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Know what it might be? Is it Elenin ? A planet?


It is definitely not either one of those, as it's been mentioned it is a star. If you could provide more details as to time and direction we can fairly safely identify the star for you.
It is not Elenin as it is not at a visible magnitude yet and it is not a planet as planets do not have the twinkling effect.

edit: To add it is highly unlikely that it is a satellite as well as another poster mentioned.
edit on 20-8-2011 by pazcat because: (no reason given)



posted on Aug, 20 2011 @ 02:09 PM
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Originally posted by TupacShakur
Why is this still being discussed? Did you guys miss my post?

The flicker that stars appear to have is caused by atmospheric fluctuations.

No conspiracy here guys, just a natural phenomenon.


So? We already know that the atmosphere makes the starlight flicker. Why is that reason to stop the discussion on this particular star? No one said the flicker was the curious part. They are talking about it changing colors and appearing to be closer. Thanks for your little bit of science here. Much appreciated. Now dont talk with your mouth full.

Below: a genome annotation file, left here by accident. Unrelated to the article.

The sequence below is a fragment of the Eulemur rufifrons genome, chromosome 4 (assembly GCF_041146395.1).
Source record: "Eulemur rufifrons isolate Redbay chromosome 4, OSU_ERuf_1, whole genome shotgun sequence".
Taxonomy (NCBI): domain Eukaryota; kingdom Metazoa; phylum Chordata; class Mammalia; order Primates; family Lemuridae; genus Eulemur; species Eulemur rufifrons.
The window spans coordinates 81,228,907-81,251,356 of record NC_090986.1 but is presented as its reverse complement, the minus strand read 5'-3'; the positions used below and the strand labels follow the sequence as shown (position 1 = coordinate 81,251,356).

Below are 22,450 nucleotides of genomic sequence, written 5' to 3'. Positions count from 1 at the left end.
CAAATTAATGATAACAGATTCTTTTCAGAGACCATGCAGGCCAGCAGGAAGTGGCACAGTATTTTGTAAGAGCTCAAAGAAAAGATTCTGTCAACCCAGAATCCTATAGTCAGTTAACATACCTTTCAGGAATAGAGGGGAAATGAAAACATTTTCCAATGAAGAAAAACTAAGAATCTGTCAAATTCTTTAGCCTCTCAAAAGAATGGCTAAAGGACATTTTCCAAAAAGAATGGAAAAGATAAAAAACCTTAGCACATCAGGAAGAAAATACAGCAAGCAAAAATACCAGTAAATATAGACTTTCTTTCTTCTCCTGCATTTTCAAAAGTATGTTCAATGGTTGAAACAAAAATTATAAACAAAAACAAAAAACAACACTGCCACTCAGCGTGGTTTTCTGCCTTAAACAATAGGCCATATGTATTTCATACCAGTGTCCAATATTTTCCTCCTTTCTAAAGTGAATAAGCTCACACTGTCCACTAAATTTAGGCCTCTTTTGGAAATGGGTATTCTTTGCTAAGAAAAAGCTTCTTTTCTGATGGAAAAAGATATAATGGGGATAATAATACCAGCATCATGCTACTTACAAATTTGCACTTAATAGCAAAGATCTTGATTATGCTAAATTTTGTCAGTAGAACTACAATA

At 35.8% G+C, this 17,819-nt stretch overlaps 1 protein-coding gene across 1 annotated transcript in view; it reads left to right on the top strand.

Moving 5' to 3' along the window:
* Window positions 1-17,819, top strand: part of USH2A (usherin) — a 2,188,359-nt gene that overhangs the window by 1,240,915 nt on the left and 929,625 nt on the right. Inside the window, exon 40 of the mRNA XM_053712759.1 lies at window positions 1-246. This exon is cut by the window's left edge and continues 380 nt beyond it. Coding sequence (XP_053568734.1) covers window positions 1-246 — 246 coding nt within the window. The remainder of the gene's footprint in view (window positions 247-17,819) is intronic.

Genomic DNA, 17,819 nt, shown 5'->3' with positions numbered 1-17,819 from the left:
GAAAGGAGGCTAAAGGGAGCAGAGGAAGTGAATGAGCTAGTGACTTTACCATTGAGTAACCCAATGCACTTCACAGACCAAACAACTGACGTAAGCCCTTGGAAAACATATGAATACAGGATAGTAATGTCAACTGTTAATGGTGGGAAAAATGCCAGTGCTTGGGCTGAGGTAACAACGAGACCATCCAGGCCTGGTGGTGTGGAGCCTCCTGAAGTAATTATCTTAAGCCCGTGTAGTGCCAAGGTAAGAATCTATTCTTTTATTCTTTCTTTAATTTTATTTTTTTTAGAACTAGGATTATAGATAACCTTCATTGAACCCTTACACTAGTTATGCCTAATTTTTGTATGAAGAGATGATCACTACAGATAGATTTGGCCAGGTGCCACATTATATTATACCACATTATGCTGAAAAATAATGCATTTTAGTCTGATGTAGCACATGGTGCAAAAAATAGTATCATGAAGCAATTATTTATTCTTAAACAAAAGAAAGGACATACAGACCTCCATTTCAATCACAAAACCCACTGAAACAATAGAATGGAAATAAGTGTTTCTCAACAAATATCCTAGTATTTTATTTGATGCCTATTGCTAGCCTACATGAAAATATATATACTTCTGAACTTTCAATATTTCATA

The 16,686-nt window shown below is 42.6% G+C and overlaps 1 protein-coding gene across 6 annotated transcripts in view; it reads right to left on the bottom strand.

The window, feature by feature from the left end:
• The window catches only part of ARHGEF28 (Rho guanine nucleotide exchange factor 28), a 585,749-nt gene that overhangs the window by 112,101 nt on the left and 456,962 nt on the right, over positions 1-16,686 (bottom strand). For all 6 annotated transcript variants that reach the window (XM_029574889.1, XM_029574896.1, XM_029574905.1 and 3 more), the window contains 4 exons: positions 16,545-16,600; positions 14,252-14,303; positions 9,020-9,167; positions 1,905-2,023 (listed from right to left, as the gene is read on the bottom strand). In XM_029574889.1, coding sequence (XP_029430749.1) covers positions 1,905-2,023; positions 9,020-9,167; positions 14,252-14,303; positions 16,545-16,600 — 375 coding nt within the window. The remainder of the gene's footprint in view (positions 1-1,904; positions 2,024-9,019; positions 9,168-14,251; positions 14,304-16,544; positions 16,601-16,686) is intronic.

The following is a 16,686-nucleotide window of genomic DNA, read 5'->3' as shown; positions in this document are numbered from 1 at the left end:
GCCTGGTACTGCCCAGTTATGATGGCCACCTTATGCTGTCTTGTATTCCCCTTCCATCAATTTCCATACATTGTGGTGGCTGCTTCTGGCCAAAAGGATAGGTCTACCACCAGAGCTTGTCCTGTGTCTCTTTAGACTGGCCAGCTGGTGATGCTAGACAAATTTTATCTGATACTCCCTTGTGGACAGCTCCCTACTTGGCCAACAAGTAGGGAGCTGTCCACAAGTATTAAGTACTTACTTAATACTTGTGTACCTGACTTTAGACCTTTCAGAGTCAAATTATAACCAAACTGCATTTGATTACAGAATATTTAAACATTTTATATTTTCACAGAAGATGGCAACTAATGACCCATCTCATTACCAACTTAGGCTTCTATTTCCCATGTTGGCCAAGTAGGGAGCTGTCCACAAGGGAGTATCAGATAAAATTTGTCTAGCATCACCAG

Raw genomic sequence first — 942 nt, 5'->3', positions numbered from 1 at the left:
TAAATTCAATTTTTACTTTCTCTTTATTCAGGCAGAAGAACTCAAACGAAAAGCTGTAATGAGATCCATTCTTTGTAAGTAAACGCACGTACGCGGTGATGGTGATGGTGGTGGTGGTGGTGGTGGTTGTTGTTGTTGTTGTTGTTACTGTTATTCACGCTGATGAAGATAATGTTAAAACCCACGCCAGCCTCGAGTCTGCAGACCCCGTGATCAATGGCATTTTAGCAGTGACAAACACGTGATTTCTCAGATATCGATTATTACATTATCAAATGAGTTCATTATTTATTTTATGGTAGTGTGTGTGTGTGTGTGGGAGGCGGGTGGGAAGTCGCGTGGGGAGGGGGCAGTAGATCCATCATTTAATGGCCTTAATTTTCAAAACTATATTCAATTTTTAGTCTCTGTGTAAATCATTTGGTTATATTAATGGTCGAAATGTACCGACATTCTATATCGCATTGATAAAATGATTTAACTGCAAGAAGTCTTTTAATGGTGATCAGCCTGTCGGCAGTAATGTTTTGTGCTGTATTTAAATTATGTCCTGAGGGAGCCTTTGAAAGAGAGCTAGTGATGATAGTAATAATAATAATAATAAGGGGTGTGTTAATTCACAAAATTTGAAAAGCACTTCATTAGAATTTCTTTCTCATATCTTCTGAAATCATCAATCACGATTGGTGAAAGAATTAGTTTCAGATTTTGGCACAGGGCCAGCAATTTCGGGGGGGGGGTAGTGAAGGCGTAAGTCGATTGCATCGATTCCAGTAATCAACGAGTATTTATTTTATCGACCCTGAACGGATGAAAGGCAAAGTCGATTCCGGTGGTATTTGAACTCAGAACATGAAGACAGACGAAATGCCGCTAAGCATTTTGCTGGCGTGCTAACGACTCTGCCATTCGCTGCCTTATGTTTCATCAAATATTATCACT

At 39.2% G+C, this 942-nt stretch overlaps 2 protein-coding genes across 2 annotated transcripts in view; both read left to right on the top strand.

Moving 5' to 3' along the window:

posted on Aug, 20 2011 @ 02:16 PM
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reply to post by karen61057
 


Please give the coordinates (R.A. and declination) of this star



posted on Aug, 20 2011 @ 02:17 PM
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reply to post by karen61057
 



So? We already know that the atmosphere makes the starlight flicker. Why is that reason to stop the discussion on this particular star? No one said the flicker was the curious part. [color=limegreen]They are talking about it changing colors and appearing to be closer. Thanks for your little bit of science here. Much appreciated. Now dont talk with your mouth full.


A technical word for "twinkling" is scintillation. Another ten dollar term for this effect is atmospheric prismatic dispersion. This simply means that the atmosphere is acting like a giant prism, [color=limegreen]separating it into the colors that you see in the twinkling. This effect is not very strong when looking straight up through 100 kilometers of atmosphere.

Explained in this post.



posted on Aug, 20 2011 @ 03:14 PM
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reply to post by Heartisblack
 


Elenin is too small to see with the naked eye